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SYFY WIRE Quantum Leap

Move over, Bakula! NBC's 'Quantum Leap' reboot has found its new time-traveling hero

Lee will play Dr. Ben Seong, a scientist working on a secret time travel project that gives the show its name.

By Josh Weiss
Raymond Lee Scott Bakula Header GETTY

Actor Raymond Lee will attempt to make the leap back home in NBC's highly-anticipated small screen reboot of Quantum Leap. According to Variety, the Prodigal Son and Kevin Can F**k Himself alum has officially been cast as the show's leading man, a respected physicist by the name of Dr. Ben Seong. Lee pretty much confirmed this by sharing the news on his Instagram page, writing "Oh boy..." in the caption. That'd probably be our reaction, too. 

Described as "a scientist and man of faith" by Variety, Song works on the secret time travel project that gives the show its badass name. The reboot, which was first announced in January of this year, sounds like it'll be more of a follow-up than a pure wiping of the slate. Based on the short logine provided by the network, the plot takes place three decades after "Dr. Sam Beckett stepped into the Quantum Leap accelerator and vanished. Now a new team has been assembled to restart the project in the hopes of understanding the mysteries behind the machine and the man who created it."

If the narrative ends up hewing closer to the original series (fronted by the dynamic duo of Scott Bakula and the late Dean Stockwell), then something will go awry, thrusting Song wildly through time. Jumping from body-to-body, he'll be forced to rectify historical mistakes, hoping that the next leap is the one that'll return him to his own time period.

With Stockwell sadly no longer with us, it might make the most sense to bring Bakula back to play Sam Beckett, albeit in the advisory hologram role once occupied by Stockwell's Al Calavicci. Now wouldn't that be cool?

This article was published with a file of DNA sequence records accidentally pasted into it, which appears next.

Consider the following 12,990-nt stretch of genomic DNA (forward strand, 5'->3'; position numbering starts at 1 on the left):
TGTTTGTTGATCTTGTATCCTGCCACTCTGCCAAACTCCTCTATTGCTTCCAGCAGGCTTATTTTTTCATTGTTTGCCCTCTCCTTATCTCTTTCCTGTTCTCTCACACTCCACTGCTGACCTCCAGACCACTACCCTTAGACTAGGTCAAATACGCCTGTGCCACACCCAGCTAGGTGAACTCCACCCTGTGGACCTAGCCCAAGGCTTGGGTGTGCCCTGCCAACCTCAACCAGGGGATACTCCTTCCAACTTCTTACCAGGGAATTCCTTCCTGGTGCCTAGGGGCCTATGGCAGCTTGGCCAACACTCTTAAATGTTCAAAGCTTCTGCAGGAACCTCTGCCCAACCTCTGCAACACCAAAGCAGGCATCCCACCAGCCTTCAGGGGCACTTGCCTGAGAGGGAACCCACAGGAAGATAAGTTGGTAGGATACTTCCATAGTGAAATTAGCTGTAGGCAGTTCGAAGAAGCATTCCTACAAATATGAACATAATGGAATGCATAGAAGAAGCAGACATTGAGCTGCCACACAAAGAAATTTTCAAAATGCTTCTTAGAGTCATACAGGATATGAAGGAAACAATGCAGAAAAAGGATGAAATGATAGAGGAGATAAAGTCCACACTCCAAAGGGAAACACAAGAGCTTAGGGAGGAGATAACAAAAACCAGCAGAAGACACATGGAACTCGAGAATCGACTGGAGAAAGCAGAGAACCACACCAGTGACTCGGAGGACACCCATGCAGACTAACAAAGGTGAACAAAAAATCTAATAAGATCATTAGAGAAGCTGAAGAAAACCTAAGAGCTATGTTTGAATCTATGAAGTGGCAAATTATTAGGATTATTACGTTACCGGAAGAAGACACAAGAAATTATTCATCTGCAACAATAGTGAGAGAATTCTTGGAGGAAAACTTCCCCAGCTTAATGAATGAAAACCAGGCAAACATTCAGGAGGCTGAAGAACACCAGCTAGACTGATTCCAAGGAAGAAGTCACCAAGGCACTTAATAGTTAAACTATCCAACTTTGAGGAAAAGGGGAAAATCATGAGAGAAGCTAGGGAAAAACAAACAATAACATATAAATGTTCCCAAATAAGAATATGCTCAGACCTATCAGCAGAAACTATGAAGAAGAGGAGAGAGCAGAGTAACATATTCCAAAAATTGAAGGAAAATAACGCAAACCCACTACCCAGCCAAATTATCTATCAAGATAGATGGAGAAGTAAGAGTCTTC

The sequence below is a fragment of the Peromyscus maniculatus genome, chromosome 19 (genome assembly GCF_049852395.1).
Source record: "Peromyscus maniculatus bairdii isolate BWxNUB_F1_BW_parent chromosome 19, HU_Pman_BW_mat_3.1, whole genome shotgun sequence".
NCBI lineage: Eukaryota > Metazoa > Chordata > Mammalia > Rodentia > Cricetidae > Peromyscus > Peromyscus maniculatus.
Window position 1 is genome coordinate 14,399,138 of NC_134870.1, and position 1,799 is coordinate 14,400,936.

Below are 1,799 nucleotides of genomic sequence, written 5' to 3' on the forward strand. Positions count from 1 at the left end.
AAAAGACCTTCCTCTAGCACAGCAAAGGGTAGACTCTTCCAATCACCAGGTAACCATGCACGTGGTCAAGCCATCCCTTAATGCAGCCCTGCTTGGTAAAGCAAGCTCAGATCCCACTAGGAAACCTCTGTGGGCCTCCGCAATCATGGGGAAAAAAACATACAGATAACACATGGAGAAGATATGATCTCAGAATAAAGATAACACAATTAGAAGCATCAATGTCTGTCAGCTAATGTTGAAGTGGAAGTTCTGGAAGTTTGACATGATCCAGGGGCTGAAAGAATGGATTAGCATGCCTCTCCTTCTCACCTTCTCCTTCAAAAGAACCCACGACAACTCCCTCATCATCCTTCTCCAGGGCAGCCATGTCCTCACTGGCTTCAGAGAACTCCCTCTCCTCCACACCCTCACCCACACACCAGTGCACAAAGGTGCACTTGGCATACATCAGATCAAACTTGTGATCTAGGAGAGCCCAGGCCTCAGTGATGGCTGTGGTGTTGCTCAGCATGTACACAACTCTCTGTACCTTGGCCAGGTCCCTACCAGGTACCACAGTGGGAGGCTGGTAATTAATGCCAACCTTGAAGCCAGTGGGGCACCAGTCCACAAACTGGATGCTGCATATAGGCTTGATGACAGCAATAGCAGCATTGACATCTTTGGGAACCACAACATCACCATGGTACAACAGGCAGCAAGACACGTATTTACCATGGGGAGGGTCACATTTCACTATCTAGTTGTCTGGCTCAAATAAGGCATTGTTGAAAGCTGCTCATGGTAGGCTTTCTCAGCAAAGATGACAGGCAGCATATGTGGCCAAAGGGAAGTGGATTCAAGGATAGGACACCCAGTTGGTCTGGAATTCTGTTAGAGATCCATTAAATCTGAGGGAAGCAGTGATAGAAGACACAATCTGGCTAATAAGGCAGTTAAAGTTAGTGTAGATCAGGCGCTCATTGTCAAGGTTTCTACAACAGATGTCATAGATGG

"We are definitely living in the reboot era, as you're aware of," Bakula said in September while in conversation with the late Bob Saget. "I don't know what it would be; I don't know who would have it," Bakula admitted. "The rights were a mess for years — I don't even know if they're sorted out now. That's always been the biggest complication ... I don't know what that idea would be if we did [reboot the show]."

The reboot, which has the participation of creator Donald P. Bellisario (serving as an executive producer), hails from Steven Lilien and Bryan Wynbrandt, the co-creators of God Friended Me and current producers on La Brea. They will write the pilot and executive produce under their I Have an Idea! Entertainment production company. Deborah Pratt — who wrote, produced, and narrated for the original QL — is also an EP alongside Martin Gero (Blindspot).

"Don, for years, he and I talk about it periodically," Bakula continued during his conversation with Saget. "He would always say, 'I can't write it without thinking about you and Dean.' I said, 'Just think about me and Dean and write your show and get it out there. If you have an idea, just write it. I'm sure it'll be great.'"

NBC has yet to announce a premiere date for the reboot. In the meantime, click here for our list of four things we'd like to see out of it.

NBC & SYFY WIRE are both owned by NBCUniversal.